‘Word Of Mouth’ by Seth Lakeman - heritage, history, tradition and innovation combined(January 23, 2014)
The press release calls ‘Word Of Mouth’ – ‘a defining album for Seth Lakeman’s storied career and for the landscape of British folk’ – well that pretty much says it all. Apart from the fact that all the words written about the man probably equate to several well-sized dictionaries it’s not that easy to add a new ‘two penn’orth’. ‘Word Of Mouth’ is, as one would say, ‘comprehensive’. To explain, it’s released as a CD, LP and a limited special-edition two-CD and DVD ‘Bookpack’ that includes a music CD, a second CD with three ‘bonus tracks’ and nine interviews, a ‘Making Of …’ DVD and a 24 page booklet of photographs and lyrics.
When you listen, you get what you expect, classic Lakeman narratives combined with iconic melodies and distinctive vocals but he’s taken another step, delivering a fuller and more complex sound. Probably, something to do with contributions from his band, along with Ben Nicholls, Cormac Byrne, Lisbee Stainton and Sean Lakeman, plus Leon Hunt on banjo, cellist India Bourne and Martin Green on accordion. The songs feature real-life stories about real people – the basic inspiration for the album. ’Word of Mouth’ blends folk heritage, history and tradition with contemporary folk elements – as I said, ‘classic Lakeman’.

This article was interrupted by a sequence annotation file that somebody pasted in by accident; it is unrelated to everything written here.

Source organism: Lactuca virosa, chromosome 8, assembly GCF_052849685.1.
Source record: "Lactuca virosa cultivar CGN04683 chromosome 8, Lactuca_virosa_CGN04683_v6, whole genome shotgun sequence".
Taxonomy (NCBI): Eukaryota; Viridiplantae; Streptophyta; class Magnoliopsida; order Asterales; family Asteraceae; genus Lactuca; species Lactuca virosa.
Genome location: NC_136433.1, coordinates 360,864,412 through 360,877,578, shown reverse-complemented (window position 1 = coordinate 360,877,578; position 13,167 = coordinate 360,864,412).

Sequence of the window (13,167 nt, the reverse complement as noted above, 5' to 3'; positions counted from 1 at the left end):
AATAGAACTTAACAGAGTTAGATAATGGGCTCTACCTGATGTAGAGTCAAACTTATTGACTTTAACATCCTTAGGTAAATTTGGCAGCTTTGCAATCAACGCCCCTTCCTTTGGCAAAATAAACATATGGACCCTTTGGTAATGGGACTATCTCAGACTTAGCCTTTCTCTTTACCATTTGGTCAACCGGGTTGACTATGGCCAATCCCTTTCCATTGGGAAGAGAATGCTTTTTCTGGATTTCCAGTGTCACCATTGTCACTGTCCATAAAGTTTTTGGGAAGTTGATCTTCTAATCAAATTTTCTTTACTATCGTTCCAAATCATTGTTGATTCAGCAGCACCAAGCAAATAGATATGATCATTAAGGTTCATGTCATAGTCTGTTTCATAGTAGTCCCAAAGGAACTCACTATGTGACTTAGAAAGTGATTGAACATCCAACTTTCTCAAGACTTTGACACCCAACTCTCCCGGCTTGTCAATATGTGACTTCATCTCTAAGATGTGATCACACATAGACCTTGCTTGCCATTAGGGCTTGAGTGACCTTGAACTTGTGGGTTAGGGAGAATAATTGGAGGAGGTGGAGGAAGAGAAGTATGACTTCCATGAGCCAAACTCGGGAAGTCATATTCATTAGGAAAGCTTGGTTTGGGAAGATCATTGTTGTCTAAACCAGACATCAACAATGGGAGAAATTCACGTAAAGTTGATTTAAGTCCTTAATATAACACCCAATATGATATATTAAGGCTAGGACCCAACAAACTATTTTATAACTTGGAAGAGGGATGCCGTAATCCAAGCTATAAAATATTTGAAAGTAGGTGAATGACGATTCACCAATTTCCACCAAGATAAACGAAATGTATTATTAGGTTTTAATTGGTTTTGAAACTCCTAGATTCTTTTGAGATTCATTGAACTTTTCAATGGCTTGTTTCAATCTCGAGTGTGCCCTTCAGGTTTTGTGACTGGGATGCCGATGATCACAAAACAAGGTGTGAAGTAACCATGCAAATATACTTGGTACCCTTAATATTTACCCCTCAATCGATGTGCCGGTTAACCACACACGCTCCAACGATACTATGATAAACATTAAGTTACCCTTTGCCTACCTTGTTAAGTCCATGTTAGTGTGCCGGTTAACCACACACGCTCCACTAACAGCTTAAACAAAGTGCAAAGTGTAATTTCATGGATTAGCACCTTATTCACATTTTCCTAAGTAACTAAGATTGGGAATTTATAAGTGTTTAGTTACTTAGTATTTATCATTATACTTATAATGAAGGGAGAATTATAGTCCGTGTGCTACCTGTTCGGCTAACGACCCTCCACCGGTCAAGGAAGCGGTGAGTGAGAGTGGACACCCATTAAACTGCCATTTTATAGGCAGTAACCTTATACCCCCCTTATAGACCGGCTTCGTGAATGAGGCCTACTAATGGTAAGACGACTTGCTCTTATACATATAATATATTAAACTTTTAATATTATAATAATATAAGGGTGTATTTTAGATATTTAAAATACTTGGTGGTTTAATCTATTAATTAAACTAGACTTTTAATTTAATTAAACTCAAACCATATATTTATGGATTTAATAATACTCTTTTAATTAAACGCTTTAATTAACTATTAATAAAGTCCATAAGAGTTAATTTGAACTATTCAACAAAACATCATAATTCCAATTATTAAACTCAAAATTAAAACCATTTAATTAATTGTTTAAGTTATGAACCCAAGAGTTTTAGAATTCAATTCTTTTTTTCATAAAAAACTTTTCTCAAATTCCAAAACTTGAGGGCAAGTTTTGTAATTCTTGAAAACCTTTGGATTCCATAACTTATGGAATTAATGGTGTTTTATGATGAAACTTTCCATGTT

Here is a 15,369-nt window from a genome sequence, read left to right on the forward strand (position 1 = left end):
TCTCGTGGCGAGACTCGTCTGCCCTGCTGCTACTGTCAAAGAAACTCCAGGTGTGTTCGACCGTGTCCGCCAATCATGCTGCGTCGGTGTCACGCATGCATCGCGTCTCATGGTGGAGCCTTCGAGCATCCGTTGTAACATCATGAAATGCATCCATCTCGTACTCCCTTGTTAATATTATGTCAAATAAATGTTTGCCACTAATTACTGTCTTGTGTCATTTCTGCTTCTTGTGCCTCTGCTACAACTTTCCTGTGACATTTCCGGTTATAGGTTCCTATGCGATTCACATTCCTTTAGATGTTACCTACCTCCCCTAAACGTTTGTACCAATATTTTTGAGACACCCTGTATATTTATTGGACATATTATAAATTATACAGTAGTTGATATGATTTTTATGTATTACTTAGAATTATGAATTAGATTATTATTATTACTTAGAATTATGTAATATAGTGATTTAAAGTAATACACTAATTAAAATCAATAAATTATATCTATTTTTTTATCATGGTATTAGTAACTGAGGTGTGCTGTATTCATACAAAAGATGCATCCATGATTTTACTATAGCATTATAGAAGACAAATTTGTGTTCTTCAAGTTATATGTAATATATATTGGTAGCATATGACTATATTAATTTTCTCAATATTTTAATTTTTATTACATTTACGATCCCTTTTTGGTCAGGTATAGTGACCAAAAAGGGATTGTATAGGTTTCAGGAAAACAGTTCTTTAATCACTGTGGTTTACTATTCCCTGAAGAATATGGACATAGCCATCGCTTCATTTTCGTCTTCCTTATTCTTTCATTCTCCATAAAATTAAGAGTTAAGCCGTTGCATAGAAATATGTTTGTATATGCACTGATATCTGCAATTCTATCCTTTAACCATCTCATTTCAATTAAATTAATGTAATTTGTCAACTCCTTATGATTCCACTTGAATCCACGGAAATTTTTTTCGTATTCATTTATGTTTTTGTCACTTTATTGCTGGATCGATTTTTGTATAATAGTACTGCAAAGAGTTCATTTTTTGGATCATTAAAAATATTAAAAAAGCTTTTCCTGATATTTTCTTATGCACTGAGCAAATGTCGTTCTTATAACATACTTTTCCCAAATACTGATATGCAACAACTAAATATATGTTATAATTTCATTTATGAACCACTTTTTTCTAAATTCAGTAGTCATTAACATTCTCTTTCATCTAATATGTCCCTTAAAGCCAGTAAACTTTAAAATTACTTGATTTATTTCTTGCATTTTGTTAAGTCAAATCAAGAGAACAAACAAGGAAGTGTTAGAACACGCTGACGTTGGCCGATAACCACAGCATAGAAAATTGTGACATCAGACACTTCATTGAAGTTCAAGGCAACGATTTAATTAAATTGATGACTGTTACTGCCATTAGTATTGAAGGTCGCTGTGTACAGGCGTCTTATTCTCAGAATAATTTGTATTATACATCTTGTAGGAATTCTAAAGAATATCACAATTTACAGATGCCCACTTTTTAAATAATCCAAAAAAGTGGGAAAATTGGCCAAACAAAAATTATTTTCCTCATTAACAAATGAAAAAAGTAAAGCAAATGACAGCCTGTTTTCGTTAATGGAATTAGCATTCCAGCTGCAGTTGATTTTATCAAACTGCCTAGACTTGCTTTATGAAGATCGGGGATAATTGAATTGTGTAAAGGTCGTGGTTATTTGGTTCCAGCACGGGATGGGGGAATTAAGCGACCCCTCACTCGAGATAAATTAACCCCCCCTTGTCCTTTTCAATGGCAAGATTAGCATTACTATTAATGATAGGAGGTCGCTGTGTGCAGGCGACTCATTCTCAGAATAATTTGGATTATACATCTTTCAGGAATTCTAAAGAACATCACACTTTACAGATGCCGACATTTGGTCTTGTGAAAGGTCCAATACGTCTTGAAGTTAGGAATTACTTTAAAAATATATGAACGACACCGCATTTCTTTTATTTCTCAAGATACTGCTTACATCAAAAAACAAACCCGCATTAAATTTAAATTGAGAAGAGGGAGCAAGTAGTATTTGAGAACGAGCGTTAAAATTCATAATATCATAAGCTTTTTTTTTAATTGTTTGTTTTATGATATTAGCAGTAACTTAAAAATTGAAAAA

You can dodge between the CDs or hear each one through. The spoken narratives add reality and presence. Take ‘The Wanderer’ a powerful, emotive song that tells of a traveller recalling an old, hard life on the road; while the spoken word reflects a hankering for that long-gone old life. The same couplet of music and words enrich‘Labour She Calls Home’, ‘Tiger’ and ‘Last Rider’ – making each message more pertinent. There are songs with no spoken narrative ‘The Saddest Crowd’, ‘The Ranger’ and the exceedingly personal ‘My Wife’ – all doubtless future classics.
‘Word Of Mouth’ does exactly what Lakeman intends – marking out times, histories, communities, incidents and individual experiences. Most may listen to the spoken word CD once only but the music CD will enjoy replay after replay.
Reviewer: Charlie Elland